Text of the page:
Monday, March 27, 2006

Gladstone P. S.

That's probably enough about Prime Ministers for the moment. I kept thinking, reading the Churchill book at work, 'This is not cool, this is not cool', as though anyone who glimpsed the author's name was immediately going to have me pegged down as a militant fox hunting Tory, instead of the bleeding heart vegetarian which is far more the case. Which says more about my vanity than anything, and in any case everyone who did comment seemed rather fond of the old fellow. As indeed they should be.

Uploading that splendid picture of Gladstone just now I remembered about this equally splendid recording, from the implausibly named Liberal Sound Archive. Once you've worked out what he's saying (takes about three goes whilst reading the accompanying transcription) it's very endearing indeed.

Sunday, March 26, 2006

Winston Churchill - 'My Early Life'

Victorian society? Civilised? I wonder why I thought that. Even if you don't know much about Victorian England, you're going to know that the rich lived well and the poor very badly indeed, so compared to early 21st Century society, it clearly wasn't all that civilised. The word has two meanings though: it relates to class as well as to income, and as class (when it works) is very often a short cut term used to indicate the possession of knowledge, judgement, trustworthiness, the right stuff, its dismantling in favour of social equality, though it removes much that is unfair, also poses questions. What is the right stuff? Who should run the country? Once the short cuts are gone, it becomes necessary to measure everything (via general elections, school exams, government targets), and spontaneity is gone. Adventure uncategorisable. It wasn't always this way.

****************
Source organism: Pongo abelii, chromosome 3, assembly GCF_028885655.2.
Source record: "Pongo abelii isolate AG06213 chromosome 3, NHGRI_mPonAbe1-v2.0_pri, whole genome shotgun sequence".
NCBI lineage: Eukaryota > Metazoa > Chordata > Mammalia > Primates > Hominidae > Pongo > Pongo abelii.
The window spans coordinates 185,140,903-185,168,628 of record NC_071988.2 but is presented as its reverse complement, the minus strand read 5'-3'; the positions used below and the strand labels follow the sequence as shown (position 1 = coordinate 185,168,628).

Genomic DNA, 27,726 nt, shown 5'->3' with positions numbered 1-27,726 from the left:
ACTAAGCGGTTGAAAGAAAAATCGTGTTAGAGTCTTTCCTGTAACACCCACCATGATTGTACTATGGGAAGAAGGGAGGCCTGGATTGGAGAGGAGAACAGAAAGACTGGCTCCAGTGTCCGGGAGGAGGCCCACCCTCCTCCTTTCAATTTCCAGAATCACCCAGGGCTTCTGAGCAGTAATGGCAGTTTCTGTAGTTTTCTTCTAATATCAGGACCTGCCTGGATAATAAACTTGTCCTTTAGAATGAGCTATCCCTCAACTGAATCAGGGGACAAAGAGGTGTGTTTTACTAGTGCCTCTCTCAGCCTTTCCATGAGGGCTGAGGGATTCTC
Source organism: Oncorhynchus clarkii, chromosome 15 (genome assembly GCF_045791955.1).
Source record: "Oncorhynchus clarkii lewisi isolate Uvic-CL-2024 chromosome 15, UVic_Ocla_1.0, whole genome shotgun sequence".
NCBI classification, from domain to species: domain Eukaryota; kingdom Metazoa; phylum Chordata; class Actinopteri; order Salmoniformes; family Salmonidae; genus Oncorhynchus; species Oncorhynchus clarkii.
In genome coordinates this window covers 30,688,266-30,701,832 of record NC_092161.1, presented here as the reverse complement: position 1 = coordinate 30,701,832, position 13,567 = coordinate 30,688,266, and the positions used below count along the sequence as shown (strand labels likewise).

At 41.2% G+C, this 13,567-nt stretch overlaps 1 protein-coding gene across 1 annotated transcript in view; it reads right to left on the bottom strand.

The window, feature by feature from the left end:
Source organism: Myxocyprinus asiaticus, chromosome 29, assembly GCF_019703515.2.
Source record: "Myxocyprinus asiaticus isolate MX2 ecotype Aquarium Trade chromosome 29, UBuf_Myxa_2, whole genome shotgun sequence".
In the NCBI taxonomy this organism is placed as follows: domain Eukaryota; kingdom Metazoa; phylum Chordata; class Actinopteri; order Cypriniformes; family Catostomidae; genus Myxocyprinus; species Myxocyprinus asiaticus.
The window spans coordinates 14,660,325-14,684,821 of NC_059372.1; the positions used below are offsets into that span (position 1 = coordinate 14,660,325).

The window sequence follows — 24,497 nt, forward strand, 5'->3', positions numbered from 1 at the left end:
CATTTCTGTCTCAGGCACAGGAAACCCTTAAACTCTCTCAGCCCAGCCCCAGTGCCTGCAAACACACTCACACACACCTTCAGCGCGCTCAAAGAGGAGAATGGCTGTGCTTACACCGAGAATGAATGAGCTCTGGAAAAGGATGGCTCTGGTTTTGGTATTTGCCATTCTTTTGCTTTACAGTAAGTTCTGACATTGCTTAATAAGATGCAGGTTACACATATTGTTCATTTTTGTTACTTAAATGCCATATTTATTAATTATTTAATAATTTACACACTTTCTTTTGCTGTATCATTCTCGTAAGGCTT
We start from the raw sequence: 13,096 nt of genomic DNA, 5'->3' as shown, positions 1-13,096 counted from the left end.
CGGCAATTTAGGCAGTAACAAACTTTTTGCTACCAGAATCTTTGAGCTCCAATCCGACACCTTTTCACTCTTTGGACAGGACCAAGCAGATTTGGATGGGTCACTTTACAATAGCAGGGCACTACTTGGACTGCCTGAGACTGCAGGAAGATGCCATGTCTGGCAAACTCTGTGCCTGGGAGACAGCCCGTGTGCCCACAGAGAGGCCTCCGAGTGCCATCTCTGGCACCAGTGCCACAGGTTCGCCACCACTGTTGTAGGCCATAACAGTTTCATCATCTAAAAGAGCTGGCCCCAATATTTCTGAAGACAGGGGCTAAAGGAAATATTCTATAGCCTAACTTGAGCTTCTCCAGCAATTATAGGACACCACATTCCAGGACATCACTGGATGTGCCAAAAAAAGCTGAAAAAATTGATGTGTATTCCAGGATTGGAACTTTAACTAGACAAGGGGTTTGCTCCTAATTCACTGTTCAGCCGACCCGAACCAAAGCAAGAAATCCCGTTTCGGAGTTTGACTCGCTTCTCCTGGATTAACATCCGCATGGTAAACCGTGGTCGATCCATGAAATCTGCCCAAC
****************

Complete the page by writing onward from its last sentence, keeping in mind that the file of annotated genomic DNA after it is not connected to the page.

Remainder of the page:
At 360 pages, My Early Life is one of Winston Churchill's shortest books, and (because of this?) one of the most fondly thought of. The Second World War runs to six volumes of around a thousand pages each. Roy Jenkins' biography describes him at work on his literary enterprises: feeding voraciously on the raw material unearthed by a small team of researchers, he would dictate, standing, pacing, smoking a cigar. In that book there's a picture of him correcting proofs standing up: they are laid out on a lectern-like construction, at which he can read without stooping. The impression one has is of industry, vigour, the marshalling of information (by a team) and the spinning of a web from the resulting materials (by Churchill himself). There is no room in this process for subtlety, finesse (hardly even for revision) to creep in.

Over the course of My Early Life this is not a problem. One does not come to Winston Churchill for literary elegance. He can certainly write, but the brush strokes are always broad: the world is his chess board, international events are all-important, minutiae and reflection never figure. Instead, what one gets is a catalogue of intense and exciting action, almost comical at times in its indomitable progression. There's a war somewhere in the world? Let me at it! The front has moved? Give me my leave, I need to get there! It is not enough to sign up and be on call in the same country as the fighting: several times Churchill pulls all the strings at his disposal (including the Prime Minister Lord Salisbury when things are looking particularly bleak) to get to the thick of it. The military commanders understandably become increasingly irritated at this unilateral pre-emption of their decisions about staff movements by a Subaltern. Churchill is blithely unconcerned about this. Precocious is not the word.

It is difficult to see these activities, at once brattish and noble, as being entirely in the interests of self-advancement. They are more to do with a young inexperienced soldier / politician / journalist throwing himself through as many difficult situations in as short a time frame as he can manage. They are a preparation for life. They are a natural extension of his intense interest in the world around him, more than in himself or his own place within it. They demonstrate a capacity to see world events from several removes, combined with a hunger to place himself in the least removed spot of all. Churchill knows no other way to behave. It simply doesn't occur to him not to do these things, to (to take the most famous example) take charge of rescuing a military train he's on which has been ambushed and partially derailed by Boers, at great personal peril, and despite the fact that officially he's no longer a soldier but a reporter for the Morning Post. Wasn't that a job for the officers on the train?